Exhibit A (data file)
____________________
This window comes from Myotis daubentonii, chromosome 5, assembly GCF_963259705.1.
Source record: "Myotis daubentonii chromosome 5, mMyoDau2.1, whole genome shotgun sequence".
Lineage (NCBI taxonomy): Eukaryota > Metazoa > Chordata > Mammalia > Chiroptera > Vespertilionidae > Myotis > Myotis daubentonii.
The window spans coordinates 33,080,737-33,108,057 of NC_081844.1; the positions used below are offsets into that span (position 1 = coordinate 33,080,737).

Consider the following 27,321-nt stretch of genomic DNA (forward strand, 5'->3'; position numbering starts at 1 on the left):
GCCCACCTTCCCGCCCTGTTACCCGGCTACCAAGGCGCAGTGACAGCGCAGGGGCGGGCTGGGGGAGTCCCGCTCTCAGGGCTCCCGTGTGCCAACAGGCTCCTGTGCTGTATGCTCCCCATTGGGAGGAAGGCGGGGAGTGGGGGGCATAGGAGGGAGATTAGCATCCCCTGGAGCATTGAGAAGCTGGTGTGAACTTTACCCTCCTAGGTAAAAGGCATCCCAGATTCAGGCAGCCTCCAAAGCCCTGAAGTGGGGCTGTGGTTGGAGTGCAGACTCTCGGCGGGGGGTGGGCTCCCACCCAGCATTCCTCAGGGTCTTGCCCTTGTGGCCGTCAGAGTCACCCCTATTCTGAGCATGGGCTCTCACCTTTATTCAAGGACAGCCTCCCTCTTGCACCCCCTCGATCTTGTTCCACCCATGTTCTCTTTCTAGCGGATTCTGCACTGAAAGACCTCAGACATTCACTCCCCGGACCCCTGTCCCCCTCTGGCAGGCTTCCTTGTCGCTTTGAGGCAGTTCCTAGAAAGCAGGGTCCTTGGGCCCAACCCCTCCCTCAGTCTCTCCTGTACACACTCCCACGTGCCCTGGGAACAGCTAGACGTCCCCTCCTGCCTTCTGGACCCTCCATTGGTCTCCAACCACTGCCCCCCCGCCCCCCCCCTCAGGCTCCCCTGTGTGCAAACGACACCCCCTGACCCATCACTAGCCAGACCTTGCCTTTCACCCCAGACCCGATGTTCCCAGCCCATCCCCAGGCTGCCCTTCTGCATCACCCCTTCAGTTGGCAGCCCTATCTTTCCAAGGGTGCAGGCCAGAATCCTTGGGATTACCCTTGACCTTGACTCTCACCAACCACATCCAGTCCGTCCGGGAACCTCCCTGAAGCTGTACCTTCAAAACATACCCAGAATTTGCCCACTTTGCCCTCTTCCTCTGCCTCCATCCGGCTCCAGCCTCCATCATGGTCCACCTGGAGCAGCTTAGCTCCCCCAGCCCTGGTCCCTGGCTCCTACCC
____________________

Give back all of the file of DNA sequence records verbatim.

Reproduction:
This window comes from Myotis daubentonii, chromosome 5, assembly GCF_963259705.1.
Source record: "Myotis daubentonii chromosome 5, mMyoDau2.1, whole genome shotgun sequence".
Lineage (NCBI taxonomy): Eukaryota > Metazoa > Chordata > Mammalia > Chiroptera > Vespertilionidae > Myotis > Myotis daubentonii.
The window spans coordinates 33,080,737-33,108,057 of NC_081844.1; the positions used below are offsets into that span (position 1 = coordinate 33,080,737).

Consider the following 27,321-nt stretch of genomic DNA (forward strand, 5'->3'; position numbering starts at 1 on the left):
GCCCACCTTCCCGCCCTGTTACCCGGCTACCAAGGCGCAGTGACAGCGCAGGGGCGGGCTGGGGGAGTCCCGCTCTCAGGGCTCCCGTGTGCCAACAGGCTCCTGTGCTGTATGCTCCCCATTGGGAGGAAGGCGGGGAGTGGGGGGCATAGGAGGGAGATTAGCATCCCCTGGAGCATTGAGAAGCTGGTGTGAACTTTACCCTCCTAGGTAAAAGGCATCCCAGATTCAGGCAGCCTCCAAAGCCCTGAAGTGGGGCTGTGGTTGGAGTGCAGACTCTCGGCGGGGGGTGGGCTCCCACCCAGCATTCCTCAGGGTCTTGCCCTTGTGGCCGTCAGAGTCACCCCTATTCTGAGCATGGGCTCTCACCTTTATTCAAGGACAGCCTCCCTCTTGCACCCCCTCGATCTTGTTCCACCCATGTTCTCTTTCTAGCGGATTCTGCACTGAAAGACCTCAGACATTCACTCCCCGGACCCCTGTCCCCCTCTGGCAGGCTTCCTTGTCGCTTTGAGGCAGTTCCTAGAAAGCAGGGTCCTTGGGCCCAACCCCTCCCTCAGTCTCTCCTGTACACACTCCCACGTGCCCTGGGAACAGCTAGACGTCCCCTCCTGCCTTCTGGACCCTCCATTGGTCTCCAACCACTGCCCCCCCGCCCCCCCCCTCAGGCTCCCCTGTGTGCAAACGACACCCCCTGACCCATCACTAGCCAGACCTTGCCTTTCACCCCAGACCCGATGTTCCCAGCCCATCCCCAGGCTGCCCTTCTGCATCACCCCTTCAGTTGGCAGCCCTATCTTTCCAAGGGTGCAGGCCAGAATCCTTGGGATTACCCTTGACCTTGACTCTCACCAACCACATCCAGTCCGTCCGGGAACCTCCCTGAAGCTGTACCTTCAAAACATACCCAGAATTTGCCCACTTTGCCCTCTTCCTCTGCCTCCATCCGGCTCCAGCCTCCATCATGGTCCACCTGGAGCAGCTTAGCTCCCCCAGCCCTGGTCCCTGGCTCCTACCC